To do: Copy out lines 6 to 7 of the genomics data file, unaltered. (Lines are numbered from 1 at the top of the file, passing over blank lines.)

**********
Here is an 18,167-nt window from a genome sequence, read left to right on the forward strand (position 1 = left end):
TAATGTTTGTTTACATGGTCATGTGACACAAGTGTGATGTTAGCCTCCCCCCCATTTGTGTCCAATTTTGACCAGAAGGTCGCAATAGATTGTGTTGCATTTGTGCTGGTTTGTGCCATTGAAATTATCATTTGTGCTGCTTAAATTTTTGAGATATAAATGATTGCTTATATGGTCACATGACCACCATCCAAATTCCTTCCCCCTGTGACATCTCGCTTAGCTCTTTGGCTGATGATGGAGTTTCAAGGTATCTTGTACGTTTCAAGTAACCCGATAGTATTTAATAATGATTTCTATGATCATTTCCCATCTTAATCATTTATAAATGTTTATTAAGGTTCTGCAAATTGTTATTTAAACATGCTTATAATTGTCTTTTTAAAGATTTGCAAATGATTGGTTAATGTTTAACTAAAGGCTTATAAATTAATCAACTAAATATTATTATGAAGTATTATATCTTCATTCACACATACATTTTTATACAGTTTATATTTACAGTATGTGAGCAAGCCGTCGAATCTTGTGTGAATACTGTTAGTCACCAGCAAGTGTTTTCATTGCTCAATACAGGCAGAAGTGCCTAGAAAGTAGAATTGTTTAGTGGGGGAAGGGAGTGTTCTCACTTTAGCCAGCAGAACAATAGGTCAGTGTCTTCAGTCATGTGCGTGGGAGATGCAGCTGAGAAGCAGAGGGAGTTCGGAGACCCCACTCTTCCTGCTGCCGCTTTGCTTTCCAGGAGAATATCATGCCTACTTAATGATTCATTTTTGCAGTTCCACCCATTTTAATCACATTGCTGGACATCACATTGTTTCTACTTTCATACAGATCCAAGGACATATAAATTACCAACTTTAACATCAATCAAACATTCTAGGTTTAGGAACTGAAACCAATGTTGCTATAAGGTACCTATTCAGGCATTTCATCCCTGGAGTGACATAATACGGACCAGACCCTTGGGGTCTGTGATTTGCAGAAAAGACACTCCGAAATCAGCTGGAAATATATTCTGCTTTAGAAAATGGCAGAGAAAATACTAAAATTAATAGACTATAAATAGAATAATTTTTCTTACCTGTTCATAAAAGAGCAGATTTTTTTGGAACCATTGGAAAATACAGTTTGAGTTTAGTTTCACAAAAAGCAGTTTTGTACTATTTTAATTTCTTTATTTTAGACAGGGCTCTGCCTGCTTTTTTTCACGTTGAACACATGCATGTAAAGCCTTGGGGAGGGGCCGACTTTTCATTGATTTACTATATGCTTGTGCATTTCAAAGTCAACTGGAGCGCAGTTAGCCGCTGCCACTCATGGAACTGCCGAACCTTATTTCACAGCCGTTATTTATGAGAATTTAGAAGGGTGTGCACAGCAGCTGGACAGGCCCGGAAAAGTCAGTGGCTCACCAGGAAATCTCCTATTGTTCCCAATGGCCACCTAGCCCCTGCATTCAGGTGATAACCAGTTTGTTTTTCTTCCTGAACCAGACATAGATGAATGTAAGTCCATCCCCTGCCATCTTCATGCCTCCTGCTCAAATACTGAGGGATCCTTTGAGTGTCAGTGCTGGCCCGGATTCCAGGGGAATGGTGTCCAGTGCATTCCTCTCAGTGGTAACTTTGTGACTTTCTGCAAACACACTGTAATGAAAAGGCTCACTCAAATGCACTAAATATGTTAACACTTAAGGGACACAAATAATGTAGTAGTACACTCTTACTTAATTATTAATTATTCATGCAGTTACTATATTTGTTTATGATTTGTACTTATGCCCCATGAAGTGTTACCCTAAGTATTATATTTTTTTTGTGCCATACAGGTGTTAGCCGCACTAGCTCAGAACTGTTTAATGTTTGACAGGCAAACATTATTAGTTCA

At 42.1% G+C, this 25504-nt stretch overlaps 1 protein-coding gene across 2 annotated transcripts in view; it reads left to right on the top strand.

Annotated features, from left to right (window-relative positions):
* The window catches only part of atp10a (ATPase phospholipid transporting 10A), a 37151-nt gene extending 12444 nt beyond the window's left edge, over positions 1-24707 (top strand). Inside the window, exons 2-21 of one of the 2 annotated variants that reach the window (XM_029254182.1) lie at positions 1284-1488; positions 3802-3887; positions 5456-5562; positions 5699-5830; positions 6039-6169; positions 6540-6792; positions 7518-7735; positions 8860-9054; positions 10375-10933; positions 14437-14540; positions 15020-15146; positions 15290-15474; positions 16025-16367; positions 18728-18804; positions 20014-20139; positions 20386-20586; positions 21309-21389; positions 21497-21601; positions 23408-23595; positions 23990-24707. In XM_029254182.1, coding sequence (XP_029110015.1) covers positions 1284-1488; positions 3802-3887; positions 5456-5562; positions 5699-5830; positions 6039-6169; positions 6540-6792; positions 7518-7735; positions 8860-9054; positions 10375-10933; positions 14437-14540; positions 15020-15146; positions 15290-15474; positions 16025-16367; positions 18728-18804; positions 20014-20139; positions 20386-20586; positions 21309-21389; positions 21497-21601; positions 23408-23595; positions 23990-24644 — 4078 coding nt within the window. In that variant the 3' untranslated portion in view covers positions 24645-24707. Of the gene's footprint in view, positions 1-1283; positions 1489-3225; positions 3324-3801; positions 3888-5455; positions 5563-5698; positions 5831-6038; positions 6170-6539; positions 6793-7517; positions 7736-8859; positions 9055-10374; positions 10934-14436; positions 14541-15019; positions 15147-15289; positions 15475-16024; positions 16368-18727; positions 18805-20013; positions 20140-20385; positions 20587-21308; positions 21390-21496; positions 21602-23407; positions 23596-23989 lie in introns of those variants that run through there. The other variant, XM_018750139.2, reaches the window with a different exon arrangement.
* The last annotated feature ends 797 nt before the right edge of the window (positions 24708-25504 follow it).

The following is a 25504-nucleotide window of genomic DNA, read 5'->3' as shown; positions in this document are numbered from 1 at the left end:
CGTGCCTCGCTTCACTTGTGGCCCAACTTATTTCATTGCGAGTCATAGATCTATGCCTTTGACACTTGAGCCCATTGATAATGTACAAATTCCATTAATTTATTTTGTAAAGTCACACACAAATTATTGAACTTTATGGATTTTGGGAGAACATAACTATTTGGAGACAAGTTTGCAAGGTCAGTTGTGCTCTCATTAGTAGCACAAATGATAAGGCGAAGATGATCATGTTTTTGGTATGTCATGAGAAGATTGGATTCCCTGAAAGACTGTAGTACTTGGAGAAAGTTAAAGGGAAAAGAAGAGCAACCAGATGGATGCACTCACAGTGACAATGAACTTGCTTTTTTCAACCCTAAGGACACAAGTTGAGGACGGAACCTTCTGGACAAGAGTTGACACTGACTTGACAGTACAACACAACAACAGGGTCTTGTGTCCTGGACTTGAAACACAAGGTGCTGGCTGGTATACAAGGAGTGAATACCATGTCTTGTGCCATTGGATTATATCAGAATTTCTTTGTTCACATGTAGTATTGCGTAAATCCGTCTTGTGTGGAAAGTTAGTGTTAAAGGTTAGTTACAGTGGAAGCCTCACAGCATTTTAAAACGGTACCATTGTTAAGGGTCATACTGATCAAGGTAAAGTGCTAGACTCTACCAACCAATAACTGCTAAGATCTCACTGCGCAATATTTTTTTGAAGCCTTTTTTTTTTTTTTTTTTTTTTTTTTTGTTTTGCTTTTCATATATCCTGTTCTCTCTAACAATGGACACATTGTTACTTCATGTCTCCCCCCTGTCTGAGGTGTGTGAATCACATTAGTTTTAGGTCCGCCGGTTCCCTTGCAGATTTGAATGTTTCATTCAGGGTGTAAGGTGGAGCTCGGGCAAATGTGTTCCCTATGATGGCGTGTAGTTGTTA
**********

* The last annotated feature ends 797 nt before the right edge of the window (positions 24708-25504 follow it).

The following is a 25504-nucleotide window of genomic DNA, read 5'->3' as shown; positions in this document are numbered from 1 at the left end: